Research Blog

My work is a print informed experiment. I like to find the meaning of the medium and tinker with its definition.

Art history text book - Dada, Surrealism and Abstract Expressionism

gorky.jpg

Over the last few months I have been writing an art history text book and I would love your feed back! Please feel free to email me about any mistakes, glaring omissions or suggestions. Your responses are crucial to the development of this document and I will be sure to site you as a reference :) I will be uploading a chapter a week over the next month. (unfortunately I havnt used images at this stage due to copyright restrictions)

Dada, Surrealism and Abstract Expressionism

In the years during and immediately after the First World War (WWI), several important movements gained prominence in Eastern and Western Europe such as, Dada, Surrealism and Abstraction. Many other significant groups such as the Futurists, Suprematists and Constructivists, along with a multitude of other sub-movements emerged, such as Neo-plasticism, a movement developed by Piet Mondrian. The avant-garde in Germany became prominent and particular painting by Suprematist artist, Kazimer Malevich, Black square, 1913 marked a defining moment for Abstract art. These new movements briefly shifted the centre of the Avant-garde from Paris to North and Eastern Europe. Importantly, both World War I and World War II  forced many artists to migrate between Europe and America, and the new modes of expression became internationalised as artists shared ideas across the Atlantic Ocean. Additionally, leading figures of the European Avant-Garde such as Marcel Duchamp, Francis Picabia, Man Ray and Sophie Tauber, among others, spent some of the war and interwar years in the United States of America.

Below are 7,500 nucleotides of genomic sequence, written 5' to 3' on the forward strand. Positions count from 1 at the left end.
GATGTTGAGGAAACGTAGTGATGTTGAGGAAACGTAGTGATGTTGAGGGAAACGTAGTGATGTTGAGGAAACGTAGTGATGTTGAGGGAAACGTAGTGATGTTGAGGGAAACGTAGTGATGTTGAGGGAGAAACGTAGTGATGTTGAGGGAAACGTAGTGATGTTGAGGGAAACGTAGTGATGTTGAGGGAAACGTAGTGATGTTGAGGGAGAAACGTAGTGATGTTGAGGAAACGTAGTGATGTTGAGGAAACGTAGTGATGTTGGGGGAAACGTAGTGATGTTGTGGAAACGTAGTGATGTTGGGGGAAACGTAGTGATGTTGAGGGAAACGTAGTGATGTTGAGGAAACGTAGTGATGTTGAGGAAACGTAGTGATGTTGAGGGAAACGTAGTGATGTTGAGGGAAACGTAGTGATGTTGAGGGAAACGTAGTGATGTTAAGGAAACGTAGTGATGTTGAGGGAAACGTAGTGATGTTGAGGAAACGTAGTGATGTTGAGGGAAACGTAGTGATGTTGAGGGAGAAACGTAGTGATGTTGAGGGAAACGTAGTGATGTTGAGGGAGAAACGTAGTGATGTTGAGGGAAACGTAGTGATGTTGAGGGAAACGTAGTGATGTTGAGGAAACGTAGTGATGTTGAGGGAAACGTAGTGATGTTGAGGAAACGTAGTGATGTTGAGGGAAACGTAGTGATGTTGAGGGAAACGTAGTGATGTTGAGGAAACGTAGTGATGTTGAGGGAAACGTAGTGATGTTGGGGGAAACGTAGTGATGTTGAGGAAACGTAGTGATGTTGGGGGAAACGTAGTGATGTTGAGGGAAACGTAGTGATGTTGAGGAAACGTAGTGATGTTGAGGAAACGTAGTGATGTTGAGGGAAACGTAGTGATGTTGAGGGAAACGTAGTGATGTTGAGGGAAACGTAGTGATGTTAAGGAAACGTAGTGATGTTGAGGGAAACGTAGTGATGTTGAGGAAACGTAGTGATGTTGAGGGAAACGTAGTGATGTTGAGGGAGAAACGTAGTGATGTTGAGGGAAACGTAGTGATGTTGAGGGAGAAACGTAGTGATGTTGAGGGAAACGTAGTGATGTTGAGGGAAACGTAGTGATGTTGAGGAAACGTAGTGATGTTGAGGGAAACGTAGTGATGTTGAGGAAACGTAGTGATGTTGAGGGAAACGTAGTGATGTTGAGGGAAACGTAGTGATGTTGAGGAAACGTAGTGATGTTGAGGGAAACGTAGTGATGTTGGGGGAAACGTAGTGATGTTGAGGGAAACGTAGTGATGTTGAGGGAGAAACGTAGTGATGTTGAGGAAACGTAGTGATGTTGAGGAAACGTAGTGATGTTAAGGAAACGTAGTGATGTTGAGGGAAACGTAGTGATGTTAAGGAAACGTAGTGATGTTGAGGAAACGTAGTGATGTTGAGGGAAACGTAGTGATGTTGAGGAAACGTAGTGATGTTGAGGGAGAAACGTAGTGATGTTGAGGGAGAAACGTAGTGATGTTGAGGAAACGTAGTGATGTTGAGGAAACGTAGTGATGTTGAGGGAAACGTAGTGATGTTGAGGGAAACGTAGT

The Surrealist movement in Europe had a major effect on art in the United States, the movement was instrumental to the emergence of Abstract Expressionism and many of the key, precursory American Abstract Expressionists were European immigrants who identified with Surrealism, such as the Armenian American painter, Arshile Gorky. 

 

Dada

The most Avante Garde movement to emerge in the early 20th century was Dada. Dada was an absurd and ironic reflection of the wartime years in Europe. The initial group of artists, poets, musicians and play-writes were radically anti-war and performed manifestos and theatre productions that reflected their repulsion for what they called 'mass murder' in WWI. The group perpetuated and became an international movement; by 1920, Dada activities had occurred in Zurich, Berlin, New York, Paris, Amsterdam and Moscow as well as many other locations.